Saturday, January 02, 2010

From the Philippines to the World in 2010

Dear Family and Friends,

After a tumultuous but exciting 2009 (and expensive year traveling), Vik and I are getting ready to depart from one another again in two days, when I return to Germany and look for work, etc. Victoria and I have really appreciated each and every one of your prayers for us in the past year. We are spending this weekend on Cebu at the Ocean Bay Resort in Dalaguete. (It's less expensive than it appears.)

Vik and I have been staying at the Emmaus Retreat Center of the Catholic Palacio in Dumaguete over New Years till now. This morning we took an early morning boat from Negros to Cebu. (The sunrise at sea was awesome with islands and fishermen lit up in the morning glow.) On New Years Day we visited the campus of St. Paul's University (SPUD) and school in Dumaguete--where Vik graduated from in Secretarial Studies and then later in Commerce in 1991. We visited two of the catholic sisters she studied with. The sisters then gave us a tour of the everchanging and greening campus. The President of the University is a Scientist who has promoted ecological awareness at the school to unusual heights for an institution of its size. Vik and I saw where paper, plastic, tiles, and other materias were recycled as part of SPUD's initiative to make students understand the possibilities of better earth stewardship in decades ahead.

The university reminded me a lot of my days at Bethel College (Kansas) in the 1980s, where I learned so much about our society and its natural resources. This book synopsis explains my concern as I look at the world from the Philippines in 2010.

Synopsis On March 2005 the UN Millennium Ecosystem Assessment, conducted by 1360 experts in 95 nations, was launched. Its report states that ‘Human activity is putting such a strain on the natural functions of Earth that the ability of the planet’s ecosystems to sustain future generations can no longer be taken for granted.’ There is no longer any scientific doubt that close to two thirds of the world’s ecosystems are in serious decline. The UN Secretary General, Kofi Annan, said the study shows ‘how human activities are causing environmental damage on a massive scale throughout the world, and how the very basis for life on earth is declining at an alarming rate’. Pulitzer Prize winning author Jared Diamond’s new bestselling book, Collapse: How Societies Choose to Fail or Survive, argues that we have only 50 years left in which turn this around.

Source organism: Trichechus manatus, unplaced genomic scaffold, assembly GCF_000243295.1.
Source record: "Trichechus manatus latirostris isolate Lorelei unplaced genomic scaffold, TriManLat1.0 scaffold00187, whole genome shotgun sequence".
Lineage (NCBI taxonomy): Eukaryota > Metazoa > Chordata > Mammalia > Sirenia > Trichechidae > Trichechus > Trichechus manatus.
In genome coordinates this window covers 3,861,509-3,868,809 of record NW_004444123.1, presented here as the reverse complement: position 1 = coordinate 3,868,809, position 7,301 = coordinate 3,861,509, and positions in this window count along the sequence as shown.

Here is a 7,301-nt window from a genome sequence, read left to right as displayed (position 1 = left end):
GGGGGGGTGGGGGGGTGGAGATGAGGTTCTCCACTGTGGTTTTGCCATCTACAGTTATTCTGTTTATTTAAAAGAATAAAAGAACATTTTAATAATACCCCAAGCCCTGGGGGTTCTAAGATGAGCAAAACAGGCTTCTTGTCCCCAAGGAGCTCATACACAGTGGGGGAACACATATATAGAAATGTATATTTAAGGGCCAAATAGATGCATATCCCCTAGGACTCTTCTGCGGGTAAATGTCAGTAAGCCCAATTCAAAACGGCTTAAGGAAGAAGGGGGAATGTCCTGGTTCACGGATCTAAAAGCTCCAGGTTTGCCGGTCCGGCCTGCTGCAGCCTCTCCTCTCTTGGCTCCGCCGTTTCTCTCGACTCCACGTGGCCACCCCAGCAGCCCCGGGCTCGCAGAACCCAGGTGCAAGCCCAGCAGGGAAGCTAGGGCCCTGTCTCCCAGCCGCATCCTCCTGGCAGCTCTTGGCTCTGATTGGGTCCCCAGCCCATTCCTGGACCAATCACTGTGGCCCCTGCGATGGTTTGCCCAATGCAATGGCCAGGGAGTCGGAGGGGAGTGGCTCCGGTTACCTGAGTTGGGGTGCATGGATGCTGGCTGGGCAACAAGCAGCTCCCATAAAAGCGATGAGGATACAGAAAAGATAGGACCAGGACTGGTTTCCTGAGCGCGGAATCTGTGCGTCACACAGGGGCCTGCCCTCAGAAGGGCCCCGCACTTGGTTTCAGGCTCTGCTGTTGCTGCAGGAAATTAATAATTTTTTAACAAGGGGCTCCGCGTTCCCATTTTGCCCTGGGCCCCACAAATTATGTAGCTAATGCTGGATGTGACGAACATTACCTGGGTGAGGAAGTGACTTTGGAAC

The Philippines has more variety of fruits and fauna than about 80 to 90% of the other nations on earth, so the Philippinese is an important place to live and focus on the real world needs for the next threed decades. (For example, I have eaten different fruits, vegetables and sea creatures here than I have ever eaten elsewhere. Yet all are endangered. We are all endangereed if we don't get to work as human beings on what it takes to be good stewards of the environment the Lord has given us)

People have asked as to whether I am living in the Philippines. Well, I am actually living here now but fly to Germany in a few days, so I am still trying to work there. I may give up and go on to the USA (where I have also applied for my wife to have a visa) or back to the Middle East. Keep praying for our wisdom.

Vik is due in May so I have a lot of job hunting and decision making to do with her. (No, I have not applied for a Philippine visa yet--that can take years, too, I am told.)

Looking forward to seeing you all and making the world a better place with you now and in the coming decades.


Kevin and Maria Victoria Stoda



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